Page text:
Oil and gas pipeline easements — the next phase of the leasing process


Phase I

If you live in Carroll or Jefferson counties, the frenzy of the leasing process is beginning to slow up somewhat, and drill sites are popping up all over the horizon.

Ahhh, finally, we can let out a slow sigh of relief and wait to see what unfolds.

Unfortunately, just when you thought it was OK to let your guard down for a moment and take your lawyer off speed dial, someone is knocking at your door again. You have already signed a lease, hired a third party to conduct water testing on your property, and there are no drill sites within a couple of miles. You ask yourself — what now?

Phase II

This time, the person knocking at your door is asking for an easement to run pipeline across your property. The request seems pretty straightforward. You know that they have to get this stuff from point A to point B somehow, and a pipeline shouldn’t be too intrusive — after all, it will be underground and shouldn’t affect much.

You already have some really old easements running across your farm fields — you know because you hit the sunken in area with your tractor every time you drive out there. You think to yourself, “Another easement? No big deal.”

But in the back of your mind, you remember someone said at an informational session you attended that easements can be a big deal. So, you tell the man at your door that you will need to speak to your legal counsel first.

Local level

When the oil and gas boom first began in Jefferson County, the questions were mostly about leasing, and then about the process itself. As the ground began to be leased up, and the first drill site constructed, questions turned to water testing and erosion.

Now, the questions are beginning to include pipeline easements.


When those pipeline questions crop up, the first thing I tell landowners to consider is putting their legal counsel back on speed dial. Unlike a lease, which can be renegotiated after a specified length of time, these easements are forever. What seems like a simple request today can result in serious frustration later.

In addition to the easement payment, there are many other points to consider, including pipeline location, pressure in the line, your right to use the land and for what, restoration and maintenance once the line is installed … just to name a few.

Yes, you might see your piece of property as farmland 50 years into the future. But if times are hard and you need to sell a piece later, is the pipeline easement across the front of the property going to affect your ability to sell it as a home site if you need to?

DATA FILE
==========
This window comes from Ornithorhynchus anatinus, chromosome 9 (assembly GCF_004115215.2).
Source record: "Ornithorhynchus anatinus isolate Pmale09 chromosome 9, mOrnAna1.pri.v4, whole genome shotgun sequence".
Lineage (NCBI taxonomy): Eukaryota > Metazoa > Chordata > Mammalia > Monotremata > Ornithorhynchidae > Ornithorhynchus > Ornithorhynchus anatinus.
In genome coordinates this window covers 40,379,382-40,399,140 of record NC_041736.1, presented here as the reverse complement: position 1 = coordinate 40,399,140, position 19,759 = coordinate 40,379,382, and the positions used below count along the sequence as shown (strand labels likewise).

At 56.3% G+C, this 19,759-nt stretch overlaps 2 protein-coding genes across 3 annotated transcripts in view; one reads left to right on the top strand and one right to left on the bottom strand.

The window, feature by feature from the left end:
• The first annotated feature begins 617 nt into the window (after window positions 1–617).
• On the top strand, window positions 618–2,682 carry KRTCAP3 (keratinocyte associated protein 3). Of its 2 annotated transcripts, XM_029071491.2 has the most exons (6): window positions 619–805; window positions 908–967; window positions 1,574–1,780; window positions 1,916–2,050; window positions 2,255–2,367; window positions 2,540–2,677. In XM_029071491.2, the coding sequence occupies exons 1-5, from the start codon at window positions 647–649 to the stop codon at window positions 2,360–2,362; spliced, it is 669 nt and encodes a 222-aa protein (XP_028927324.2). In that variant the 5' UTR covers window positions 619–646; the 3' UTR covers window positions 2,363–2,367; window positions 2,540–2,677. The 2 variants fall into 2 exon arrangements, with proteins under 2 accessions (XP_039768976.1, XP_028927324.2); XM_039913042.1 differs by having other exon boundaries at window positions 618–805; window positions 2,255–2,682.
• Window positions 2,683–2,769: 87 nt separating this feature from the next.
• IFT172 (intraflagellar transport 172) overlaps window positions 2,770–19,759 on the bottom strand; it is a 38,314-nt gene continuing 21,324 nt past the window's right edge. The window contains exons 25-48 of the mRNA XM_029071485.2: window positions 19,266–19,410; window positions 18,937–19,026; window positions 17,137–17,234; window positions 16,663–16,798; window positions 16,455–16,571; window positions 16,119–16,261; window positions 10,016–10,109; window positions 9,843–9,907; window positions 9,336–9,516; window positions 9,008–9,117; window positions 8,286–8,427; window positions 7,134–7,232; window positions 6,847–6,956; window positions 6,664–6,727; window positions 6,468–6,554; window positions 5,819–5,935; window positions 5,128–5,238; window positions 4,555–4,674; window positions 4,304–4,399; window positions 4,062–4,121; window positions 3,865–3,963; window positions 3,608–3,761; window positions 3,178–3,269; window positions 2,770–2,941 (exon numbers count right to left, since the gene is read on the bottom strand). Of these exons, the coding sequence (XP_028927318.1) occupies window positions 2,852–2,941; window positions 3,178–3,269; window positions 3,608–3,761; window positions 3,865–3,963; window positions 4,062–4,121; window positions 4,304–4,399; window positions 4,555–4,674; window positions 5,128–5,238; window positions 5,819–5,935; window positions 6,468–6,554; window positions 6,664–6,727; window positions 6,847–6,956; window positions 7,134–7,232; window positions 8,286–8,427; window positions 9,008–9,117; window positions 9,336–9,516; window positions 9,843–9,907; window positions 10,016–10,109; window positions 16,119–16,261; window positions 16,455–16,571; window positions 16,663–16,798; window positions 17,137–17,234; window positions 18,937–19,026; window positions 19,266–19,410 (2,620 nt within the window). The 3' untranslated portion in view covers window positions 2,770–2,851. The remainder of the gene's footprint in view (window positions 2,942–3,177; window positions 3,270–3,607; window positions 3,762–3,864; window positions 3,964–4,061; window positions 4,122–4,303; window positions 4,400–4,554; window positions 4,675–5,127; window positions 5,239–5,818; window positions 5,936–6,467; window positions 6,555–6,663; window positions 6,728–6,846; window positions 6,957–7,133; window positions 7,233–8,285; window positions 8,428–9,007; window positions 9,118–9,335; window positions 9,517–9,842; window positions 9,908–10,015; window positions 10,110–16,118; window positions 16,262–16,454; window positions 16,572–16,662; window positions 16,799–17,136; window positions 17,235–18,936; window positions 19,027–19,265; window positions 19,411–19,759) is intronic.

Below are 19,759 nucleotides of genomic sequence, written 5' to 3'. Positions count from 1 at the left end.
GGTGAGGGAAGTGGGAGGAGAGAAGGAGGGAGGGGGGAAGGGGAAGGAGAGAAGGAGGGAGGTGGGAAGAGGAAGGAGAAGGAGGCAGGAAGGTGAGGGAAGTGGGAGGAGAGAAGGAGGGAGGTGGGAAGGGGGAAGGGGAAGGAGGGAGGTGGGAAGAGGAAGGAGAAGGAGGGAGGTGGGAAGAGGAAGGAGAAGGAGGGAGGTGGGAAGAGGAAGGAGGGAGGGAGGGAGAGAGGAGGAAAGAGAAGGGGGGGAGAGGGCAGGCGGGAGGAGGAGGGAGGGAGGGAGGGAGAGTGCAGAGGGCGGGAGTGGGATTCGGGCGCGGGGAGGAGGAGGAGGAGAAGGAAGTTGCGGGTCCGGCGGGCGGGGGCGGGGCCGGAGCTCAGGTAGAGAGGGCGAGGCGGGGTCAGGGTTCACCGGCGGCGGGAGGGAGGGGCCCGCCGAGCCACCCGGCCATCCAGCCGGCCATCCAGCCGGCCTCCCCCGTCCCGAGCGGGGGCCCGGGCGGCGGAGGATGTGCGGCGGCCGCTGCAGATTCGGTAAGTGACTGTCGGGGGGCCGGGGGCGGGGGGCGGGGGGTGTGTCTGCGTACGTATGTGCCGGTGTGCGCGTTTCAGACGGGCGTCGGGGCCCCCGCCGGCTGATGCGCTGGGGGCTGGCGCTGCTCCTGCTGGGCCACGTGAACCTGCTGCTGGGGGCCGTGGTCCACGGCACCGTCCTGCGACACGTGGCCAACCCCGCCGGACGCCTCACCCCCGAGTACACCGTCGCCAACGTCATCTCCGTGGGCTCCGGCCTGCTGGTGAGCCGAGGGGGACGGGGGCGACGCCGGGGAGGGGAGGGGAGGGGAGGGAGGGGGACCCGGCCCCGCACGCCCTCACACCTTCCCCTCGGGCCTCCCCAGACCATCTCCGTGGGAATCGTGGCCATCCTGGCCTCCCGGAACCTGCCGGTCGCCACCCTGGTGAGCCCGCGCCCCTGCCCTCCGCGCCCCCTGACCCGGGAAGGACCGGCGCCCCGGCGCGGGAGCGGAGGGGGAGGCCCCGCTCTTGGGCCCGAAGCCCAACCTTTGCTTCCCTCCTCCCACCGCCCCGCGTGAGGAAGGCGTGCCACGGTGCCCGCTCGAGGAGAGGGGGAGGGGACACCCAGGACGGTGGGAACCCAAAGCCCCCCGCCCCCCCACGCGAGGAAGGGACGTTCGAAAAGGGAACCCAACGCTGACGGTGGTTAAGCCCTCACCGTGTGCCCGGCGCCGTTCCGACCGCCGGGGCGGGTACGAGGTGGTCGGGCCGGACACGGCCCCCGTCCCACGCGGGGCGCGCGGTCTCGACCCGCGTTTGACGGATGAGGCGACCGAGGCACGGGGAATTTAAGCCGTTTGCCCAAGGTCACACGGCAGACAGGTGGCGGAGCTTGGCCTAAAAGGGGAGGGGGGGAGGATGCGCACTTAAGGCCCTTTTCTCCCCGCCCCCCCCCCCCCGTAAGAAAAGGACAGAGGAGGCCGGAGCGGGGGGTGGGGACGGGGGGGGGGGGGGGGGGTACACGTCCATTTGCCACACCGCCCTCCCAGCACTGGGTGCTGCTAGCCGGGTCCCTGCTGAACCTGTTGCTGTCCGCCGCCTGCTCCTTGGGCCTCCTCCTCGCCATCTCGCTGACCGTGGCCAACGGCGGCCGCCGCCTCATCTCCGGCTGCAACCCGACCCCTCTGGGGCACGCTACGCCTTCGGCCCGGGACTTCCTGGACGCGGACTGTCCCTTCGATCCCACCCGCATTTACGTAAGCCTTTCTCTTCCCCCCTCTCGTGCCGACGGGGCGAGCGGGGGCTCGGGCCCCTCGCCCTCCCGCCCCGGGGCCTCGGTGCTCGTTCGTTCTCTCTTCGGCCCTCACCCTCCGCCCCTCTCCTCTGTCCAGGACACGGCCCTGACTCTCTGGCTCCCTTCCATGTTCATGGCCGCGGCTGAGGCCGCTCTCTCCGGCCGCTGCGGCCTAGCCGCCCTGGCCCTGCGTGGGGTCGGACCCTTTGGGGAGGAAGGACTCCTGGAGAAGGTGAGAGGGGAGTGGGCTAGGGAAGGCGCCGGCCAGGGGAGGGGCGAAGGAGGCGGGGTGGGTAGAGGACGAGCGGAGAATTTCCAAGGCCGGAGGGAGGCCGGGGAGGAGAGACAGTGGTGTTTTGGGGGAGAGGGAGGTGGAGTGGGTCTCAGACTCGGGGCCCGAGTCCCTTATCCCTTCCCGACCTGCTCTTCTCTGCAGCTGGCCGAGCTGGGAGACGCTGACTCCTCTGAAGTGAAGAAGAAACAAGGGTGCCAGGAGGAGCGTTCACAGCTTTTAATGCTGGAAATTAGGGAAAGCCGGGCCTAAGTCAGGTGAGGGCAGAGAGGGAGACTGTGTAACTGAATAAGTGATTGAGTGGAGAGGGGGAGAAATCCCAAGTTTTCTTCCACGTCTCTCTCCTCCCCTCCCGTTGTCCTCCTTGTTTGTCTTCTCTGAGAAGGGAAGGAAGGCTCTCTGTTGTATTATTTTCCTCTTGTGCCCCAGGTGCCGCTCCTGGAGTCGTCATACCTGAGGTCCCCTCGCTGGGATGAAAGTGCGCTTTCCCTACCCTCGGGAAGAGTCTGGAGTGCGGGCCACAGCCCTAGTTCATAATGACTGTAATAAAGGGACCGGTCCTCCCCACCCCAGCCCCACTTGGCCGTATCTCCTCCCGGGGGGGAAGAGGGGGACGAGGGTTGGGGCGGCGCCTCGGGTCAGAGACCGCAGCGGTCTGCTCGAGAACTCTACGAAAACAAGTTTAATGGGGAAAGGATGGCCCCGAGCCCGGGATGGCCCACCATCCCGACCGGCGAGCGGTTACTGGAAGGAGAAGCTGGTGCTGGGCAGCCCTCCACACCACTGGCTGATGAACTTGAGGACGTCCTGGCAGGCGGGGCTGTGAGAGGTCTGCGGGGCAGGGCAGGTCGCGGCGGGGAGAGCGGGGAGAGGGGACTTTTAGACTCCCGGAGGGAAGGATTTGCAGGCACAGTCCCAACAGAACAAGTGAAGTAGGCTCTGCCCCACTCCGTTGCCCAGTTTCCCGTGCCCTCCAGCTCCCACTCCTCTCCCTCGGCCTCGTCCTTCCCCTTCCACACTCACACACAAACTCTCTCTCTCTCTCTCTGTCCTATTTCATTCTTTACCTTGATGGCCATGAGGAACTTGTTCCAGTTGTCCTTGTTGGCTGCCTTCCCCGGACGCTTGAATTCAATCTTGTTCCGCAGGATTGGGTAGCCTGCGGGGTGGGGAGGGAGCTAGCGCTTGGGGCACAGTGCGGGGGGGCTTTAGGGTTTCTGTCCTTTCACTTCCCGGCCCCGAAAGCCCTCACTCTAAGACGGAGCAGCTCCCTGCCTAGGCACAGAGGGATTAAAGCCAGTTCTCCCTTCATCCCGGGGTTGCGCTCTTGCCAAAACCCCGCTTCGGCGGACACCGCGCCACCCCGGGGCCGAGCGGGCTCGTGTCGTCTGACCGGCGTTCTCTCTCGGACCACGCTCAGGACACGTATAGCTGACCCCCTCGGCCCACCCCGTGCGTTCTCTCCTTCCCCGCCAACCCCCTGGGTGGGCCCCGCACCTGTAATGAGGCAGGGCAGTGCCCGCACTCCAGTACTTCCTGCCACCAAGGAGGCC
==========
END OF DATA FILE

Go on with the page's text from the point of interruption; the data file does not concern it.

If an easement is proposed to go across your agricultural land, your legal counsel might not always have the agricultural background to understand the way in which you use the land or intend to in the future, so it is important for you to outline this and help work it into your easement agreement.


There are a number of additional resources out there to help you collect your thoughts and ensure that the integrity of the agricultural use is protected.

Soil and Water Conservation District staff can walk the property with you to discuss any concerns about the proposed location and current and future land use. We can also provide aerial and topographic maps that show easement widths and routes and sensitive areas.

Additionally, the Ohio Department of Natural Resources Division of Soil and Water Conservation has on its website pipeline standards and construction specifications, that can be attached to easement agreements to help minimize adverse impacts of pipeline construction on agricultural soil and water resources.

Some landowners may feel that putting effort into negotiation of a good easement isn’t worth the effort because a big enough pipeline could fall into the category of eminent domain.

Even if it does, that doesn’t mean that you should be left with unusable ground. Be proactive instead of reactive. Protect yourself, your livelihood and your investment.

Stay informed

The oil and gas industry and all that it brings with it can seem overwhelming at times. Occasionally it overwhelms me personally, and I can see it in the eyes of some of the producers and landowners I work with.

There is so much information and sometimes it feels very difficult to sort through it all. But the information you need to be an informed decision maker is out there.

If you see upcoming programs relating to oil and gas or pipeline easements put on by Soil and Water Conservation Districts, Farm Bureau or the Ohio State University Extension Service — consider attending.

We care about our landowners and producers and are working together not only to help get you the information, but to sort through it all so that you will be able to make informed decisions and protect the soil and water resources on your property.


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Wendee Zadanski has been the natural resources specialist for the Jefferson Soil & Water Conservation District since 2001. She has a bachelor’s degree in natural resources conservation from Kent State University. She can be reached at 740-264-9790 or wzadanski@jeffersoncountyoh.com.



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